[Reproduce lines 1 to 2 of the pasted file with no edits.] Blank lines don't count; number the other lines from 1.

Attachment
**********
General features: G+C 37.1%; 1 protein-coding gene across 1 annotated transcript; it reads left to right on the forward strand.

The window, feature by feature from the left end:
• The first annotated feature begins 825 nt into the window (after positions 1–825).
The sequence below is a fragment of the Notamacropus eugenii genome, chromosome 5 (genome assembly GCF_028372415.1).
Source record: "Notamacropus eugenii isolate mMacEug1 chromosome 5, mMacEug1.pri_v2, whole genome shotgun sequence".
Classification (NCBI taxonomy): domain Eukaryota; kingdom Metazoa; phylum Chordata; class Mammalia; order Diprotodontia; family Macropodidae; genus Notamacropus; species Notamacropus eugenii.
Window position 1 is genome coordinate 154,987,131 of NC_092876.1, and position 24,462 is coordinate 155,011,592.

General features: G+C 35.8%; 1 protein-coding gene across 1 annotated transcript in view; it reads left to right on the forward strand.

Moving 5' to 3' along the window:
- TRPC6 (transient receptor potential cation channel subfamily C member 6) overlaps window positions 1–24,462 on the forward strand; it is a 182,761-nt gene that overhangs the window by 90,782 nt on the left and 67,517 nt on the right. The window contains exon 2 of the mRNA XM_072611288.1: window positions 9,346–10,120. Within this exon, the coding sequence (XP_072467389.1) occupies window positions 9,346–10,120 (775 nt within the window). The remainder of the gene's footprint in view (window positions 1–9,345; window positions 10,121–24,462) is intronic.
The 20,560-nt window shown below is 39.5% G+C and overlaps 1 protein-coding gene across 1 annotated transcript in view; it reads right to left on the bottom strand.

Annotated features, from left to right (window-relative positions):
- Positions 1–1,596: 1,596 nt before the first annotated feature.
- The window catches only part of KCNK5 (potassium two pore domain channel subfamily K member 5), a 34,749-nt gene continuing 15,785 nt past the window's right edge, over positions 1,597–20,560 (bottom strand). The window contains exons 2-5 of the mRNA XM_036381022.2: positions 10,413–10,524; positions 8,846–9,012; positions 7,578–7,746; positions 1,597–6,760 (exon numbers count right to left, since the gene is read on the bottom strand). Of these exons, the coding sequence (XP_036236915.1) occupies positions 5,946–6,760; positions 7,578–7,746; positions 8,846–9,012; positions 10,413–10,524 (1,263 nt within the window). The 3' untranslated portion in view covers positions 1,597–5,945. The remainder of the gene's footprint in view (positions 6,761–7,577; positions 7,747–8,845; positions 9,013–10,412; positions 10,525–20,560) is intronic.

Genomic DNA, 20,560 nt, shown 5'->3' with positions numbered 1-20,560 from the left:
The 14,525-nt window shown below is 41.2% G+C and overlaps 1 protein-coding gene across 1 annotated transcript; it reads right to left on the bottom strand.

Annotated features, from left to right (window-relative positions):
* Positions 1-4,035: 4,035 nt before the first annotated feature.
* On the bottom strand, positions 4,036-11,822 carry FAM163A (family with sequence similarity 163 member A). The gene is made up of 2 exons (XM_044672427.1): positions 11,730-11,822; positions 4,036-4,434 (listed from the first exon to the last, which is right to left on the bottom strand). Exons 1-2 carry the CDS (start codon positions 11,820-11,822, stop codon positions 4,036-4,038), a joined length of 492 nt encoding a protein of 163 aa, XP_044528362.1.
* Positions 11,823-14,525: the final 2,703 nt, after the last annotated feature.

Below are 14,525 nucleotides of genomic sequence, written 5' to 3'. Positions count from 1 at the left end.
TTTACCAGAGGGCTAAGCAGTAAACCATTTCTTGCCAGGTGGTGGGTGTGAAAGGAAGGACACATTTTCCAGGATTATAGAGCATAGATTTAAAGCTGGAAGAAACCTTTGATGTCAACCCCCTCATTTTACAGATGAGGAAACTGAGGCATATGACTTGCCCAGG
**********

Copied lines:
General features: G+C 37.1%; 1 protein-coding gene across 1 annotated transcript; it reads left to right on the forward strand.

The window, feature by feature from the left end: